Whether you’re planning on going away from the winter or staying put, you want your home’s plumbing to operate smoothly. If you’re a snowbird, you know how important it is to properly winterize your home before heading out of Iowa during the colder months. The same is true if you stick out the winters here at home. So many things can go wrong. When your home has a sump pump, if not properly prepared for winter, discharge lines can freeze, leading to breaks and that can mean you end up with sewage in your home. That’s one of the worst-case scenarios. Let’s talk about how to prevent expensive damage from happening in the first place.
Winterize Your Basement
When it comes to issues with plumbing in the winter, the basement is a good place to start. Not only is this usually the home of your water heater and sump pump, but if it’s unfinished, it’s probably much cooler than upstairs.
Clean your Sump Pump Pit
A sump pump pit is where your sump pump actually sits. When correctly designed and installed, the pit will collect any excess water that would end up in your basement. As you could guess, if that water freezes, the pump can freeze. Not only can this cause leaks from the pit itself, but you may not be aware of it until springtime, when snow starts to melt and you’re left with a mess in your basement.
Insulate Sump Pump Discharge Lines
The discharge line connected to your sump pump is what moves excess water away from your home. This helps protect your foundation and basement from potential flooding and damage. However, because the line is buried underground, they’re susceptible to freezing when temperatures drop. That’s why it’s so important to insulate both your discharge line and intake system. Doing so can keep the water from freezing, which could expand the line and lead to leaks.
Winterizing the Exterior
The exterior of your home is its first line of defense against the frigid temperatures of Iowa winters. From freezing rain and snow to howling winter winds, your home needs to be prepared to protect you from damage and unnecessary energy costs.
Take in the Garden Hose
Disconnecting and hauling in your garden hose before winter seems like such a simple task, but it’s one that can save you headaches. If water is trapped inside the hose and it’s left connected to your home during the winter, that water will freeze, which can lead to a frozen faucet and connected pipes. By winding it up and putting it away for winter, you can prevent unwanted plumbing costs.
Inspect Your Roof
Damage that happened in the summer can affect your home in the winter. Iowa storms can bring heavy rain, hail, and wind, followed by periods of drought and sunny days. Take a look at your roof to make sure there are no clear signs of damage. Clear your gutters and search for possible leaks. Make sure you’re washing out your downspouts, because leaves and gunk can get stuck, ice can accumulate, and leaks can result.
Keep Your Heat Running
If you’re going away for the winter, you may think it’s safe to simply turn off your thermostat. You would be wrong. Making sure your heat is on during the winter months should be a priority. For those of us who stick out the cold Iowa winters, but are concerned about heating costs, a smart thermostat is the answer. With the smart thermostats available today, you can put your heat on a timer and control it from your smartphone, so you can keep your home cooler while you’re away and turn up the heat before you get home.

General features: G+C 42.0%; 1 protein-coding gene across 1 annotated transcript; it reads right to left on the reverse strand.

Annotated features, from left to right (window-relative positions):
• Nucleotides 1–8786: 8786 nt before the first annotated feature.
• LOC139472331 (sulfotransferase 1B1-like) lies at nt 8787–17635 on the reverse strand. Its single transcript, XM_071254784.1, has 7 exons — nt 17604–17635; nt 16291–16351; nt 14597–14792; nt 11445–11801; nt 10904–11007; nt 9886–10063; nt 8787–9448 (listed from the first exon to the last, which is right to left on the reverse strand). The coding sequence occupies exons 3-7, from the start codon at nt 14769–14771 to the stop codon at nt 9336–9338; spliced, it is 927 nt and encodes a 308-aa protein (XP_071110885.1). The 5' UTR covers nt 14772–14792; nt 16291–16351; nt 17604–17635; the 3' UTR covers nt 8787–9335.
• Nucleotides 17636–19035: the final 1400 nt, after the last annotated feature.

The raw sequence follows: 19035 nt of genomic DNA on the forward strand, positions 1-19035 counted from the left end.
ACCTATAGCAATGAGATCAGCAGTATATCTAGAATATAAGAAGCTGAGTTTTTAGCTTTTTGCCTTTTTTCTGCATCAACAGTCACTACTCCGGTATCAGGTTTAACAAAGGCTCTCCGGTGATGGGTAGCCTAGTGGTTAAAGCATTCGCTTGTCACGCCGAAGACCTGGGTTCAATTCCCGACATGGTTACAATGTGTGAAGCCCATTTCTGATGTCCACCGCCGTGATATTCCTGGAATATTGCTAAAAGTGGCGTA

How to Tell if Your Pipes are Frozen
There are a couple of telltale signs when your pipes are frozen. The most obvious is that water doesn’t come out when you turn on a faucet. When you know you didn’t forget to pay the water bill, it’s freezing out, and this happens, this is likely the cause. Secondly, if you can hear water flowing, but you’re not running water to a sink or bathtub, there’s probably a leak due to a frozen pipe.
Red Flags: Signs of a Leaking Pipe
When you know what to look for when it comes to leaky pipes, you can catch the problem earlier, so if you notice any of the following, it’s a sign there’s a crack:
Higher Water Bills
If you haven’t been doing something out of the ordinary when it comes to water usage, but your water bill is substantially higher than normal, a leak could be to blame. The faster you get it fixed, the easier it will be.
Mold and Mildew Accumulation
Check the floors, baseboards, and walls around your bathtub, kitchen sink, and laundry area regularly. These spots are often the places trouble arrives. If you see discoloration, it could be a sign of a leak.
Spots on the Ceiling
Look up to your ceiling. Water leaks on ceilings can show up as little discolored spots at first, but could grow. You may also notice what looks like an outline on your ceiling. These are signs that you’ve sprung a leak. Stains on your ceilings are not normal. It’s time to call a professional.
Smell of Must
A basement shouldn’t smell musty, even if you’re used to it. Stagnant water is usually to blame for that scent. Water isn’t supposed to be sitting around in your home, on your basement floors, in your walls, etc.
Relying on Cyclone Contracting
From installation to repairs, and water heaters to sump pumps, we’re ready when you need us when it comes to plumbing in the Ames area. We know that plumbing problems don’t just happen during business hours. That’s why we’re available 24/7. If you’d like to learn more about the services we offer, feel free to contact us today!